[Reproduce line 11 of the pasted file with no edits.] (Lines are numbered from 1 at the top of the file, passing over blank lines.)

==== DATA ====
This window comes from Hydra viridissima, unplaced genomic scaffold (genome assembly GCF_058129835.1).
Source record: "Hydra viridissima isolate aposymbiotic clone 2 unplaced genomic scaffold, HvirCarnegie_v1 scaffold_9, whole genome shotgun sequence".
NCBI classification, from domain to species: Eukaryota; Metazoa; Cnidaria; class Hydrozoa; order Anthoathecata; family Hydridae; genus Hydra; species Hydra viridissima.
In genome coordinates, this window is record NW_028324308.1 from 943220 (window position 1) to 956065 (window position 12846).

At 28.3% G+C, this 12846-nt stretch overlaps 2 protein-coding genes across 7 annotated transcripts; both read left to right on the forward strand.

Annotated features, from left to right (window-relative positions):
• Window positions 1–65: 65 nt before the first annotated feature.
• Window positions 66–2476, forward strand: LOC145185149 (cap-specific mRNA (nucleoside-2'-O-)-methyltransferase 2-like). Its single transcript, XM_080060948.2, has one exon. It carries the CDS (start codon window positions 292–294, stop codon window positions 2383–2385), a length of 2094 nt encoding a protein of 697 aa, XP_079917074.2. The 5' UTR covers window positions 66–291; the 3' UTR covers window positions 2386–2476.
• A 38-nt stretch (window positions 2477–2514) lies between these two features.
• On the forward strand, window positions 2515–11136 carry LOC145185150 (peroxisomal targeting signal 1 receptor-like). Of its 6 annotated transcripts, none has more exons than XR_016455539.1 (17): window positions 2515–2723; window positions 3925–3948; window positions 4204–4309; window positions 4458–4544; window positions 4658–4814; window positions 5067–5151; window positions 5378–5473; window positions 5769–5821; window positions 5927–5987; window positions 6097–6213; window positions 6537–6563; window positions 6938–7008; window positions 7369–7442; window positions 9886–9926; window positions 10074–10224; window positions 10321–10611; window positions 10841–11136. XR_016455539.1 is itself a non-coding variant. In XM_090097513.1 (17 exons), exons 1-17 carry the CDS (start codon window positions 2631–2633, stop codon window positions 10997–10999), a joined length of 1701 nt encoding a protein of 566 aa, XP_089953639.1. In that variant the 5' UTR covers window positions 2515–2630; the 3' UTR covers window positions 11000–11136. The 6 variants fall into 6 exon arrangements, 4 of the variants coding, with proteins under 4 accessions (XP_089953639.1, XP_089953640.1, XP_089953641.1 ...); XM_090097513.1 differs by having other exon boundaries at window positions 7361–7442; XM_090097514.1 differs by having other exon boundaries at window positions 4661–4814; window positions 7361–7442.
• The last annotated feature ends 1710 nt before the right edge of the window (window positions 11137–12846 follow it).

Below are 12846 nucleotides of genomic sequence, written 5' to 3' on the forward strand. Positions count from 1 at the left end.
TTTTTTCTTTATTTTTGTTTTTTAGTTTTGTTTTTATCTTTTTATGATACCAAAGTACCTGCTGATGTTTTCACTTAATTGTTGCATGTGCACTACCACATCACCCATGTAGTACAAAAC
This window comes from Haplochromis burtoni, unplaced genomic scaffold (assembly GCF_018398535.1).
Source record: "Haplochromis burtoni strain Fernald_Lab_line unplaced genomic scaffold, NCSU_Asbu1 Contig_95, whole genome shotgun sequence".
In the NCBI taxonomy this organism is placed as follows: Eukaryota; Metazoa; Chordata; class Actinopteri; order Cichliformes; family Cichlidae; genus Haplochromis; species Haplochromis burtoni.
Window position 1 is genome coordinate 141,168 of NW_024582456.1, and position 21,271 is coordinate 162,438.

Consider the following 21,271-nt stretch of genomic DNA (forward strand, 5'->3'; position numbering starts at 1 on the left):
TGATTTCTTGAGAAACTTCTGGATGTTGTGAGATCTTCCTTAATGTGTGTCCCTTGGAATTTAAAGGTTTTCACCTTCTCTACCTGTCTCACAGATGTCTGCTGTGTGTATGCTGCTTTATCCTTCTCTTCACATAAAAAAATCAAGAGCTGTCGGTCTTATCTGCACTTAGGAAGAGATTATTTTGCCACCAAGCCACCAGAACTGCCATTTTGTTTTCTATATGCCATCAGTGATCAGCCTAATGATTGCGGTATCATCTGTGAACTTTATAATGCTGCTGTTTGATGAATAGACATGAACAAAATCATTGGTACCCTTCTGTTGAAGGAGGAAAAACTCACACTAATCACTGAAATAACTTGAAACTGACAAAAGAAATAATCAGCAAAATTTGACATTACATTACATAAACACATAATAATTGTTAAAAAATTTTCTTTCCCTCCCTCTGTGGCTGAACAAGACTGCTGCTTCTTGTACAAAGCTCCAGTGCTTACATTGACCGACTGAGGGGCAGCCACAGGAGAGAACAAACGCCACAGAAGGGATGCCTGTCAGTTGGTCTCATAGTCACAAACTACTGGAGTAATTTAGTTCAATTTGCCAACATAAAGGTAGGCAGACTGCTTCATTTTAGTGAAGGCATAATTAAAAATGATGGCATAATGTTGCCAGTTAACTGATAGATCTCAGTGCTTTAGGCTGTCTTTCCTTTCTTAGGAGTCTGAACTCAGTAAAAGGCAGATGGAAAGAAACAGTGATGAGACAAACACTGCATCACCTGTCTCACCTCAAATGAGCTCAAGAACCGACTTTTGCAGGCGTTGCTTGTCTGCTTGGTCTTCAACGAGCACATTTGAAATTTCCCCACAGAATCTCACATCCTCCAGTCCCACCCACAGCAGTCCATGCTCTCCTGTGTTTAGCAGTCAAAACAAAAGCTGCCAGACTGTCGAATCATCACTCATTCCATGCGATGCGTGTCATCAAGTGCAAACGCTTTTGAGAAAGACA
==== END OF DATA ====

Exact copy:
• The last annotated feature ends 1710 nt before the right edge of the window (window positions 11137–12846 follow it).